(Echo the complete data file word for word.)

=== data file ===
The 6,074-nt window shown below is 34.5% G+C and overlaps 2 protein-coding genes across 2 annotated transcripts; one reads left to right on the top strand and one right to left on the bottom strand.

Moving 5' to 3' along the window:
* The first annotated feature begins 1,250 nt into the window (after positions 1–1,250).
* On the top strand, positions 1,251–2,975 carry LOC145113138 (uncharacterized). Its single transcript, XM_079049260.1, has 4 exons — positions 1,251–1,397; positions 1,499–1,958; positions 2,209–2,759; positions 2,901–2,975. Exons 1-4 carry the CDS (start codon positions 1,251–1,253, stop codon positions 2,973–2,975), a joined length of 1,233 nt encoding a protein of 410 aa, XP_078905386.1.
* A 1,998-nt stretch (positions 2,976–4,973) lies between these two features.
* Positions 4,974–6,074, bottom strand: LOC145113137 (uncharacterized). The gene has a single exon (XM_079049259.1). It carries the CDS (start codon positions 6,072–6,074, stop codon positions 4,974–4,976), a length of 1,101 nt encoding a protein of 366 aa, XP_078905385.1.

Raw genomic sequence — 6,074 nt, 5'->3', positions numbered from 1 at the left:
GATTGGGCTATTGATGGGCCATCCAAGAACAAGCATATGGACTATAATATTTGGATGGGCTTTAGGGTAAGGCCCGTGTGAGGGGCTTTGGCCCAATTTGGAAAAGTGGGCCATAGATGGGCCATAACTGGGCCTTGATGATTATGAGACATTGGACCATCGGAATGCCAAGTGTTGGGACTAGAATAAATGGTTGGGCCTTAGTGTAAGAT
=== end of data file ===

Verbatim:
The 6,074-nt window shown below is 34.5% G+C and overlaps 2 protein-coding genes across 2 annotated transcripts; one reads left to right on the top strand and one right to left on the bottom strand.

Moving 5' to 3' along the window:
* The first annotated feature begins 1,250 nt into the window (after positions 1–1,250).
* On the top strand, positions 1,251–2,975 carry LOC145113138 (uncharacterized). Its single transcript, XM_079049260.1, has 4 exons — positions 1,251–1,397; positions 1,499–1,958; positions 2,209–2,759; positions 2,901–2,975. Exons 1-4 carry the CDS (start codon positions 1,251–1,253, stop codon positions 2,973–2,975), a joined length of 1,233 nt encoding a protein of 410 aa, XP_078905386.1.
* A 1,998-nt stretch (positions 2,976–4,973) lies between these two features.
* Positions 4,974–6,074, bottom strand: LOC145113137 (uncharacterized). The gene has a single exon (XM_079049259.1). It carries the CDS (start codon positions 6,072–6,074, stop codon positions 4,974–4,976), a length of 1,101 nt encoding a protein of 366 aa, XP_078905385.1.

Raw genomic sequence — 6,074 nt, 5'->3', positions numbered from 1 at the left:
GATTGGGCTATTGATGGGCCATCCAAGAACAAGCATATGGACTATAATATTTGGATGGGCTTTAGGGTAAGGCCCGTGTGAGGGGCTTTGGCCCAATTTGGAAAAGTGGGCCATAGATGGGCCATAACTGGGCCTTGATGATTATGAGACATTGGACCATCGGAATGCCAAGTGTTGGGACTAGAATAAATGGTTGGGCCTTAGTGTAAGAT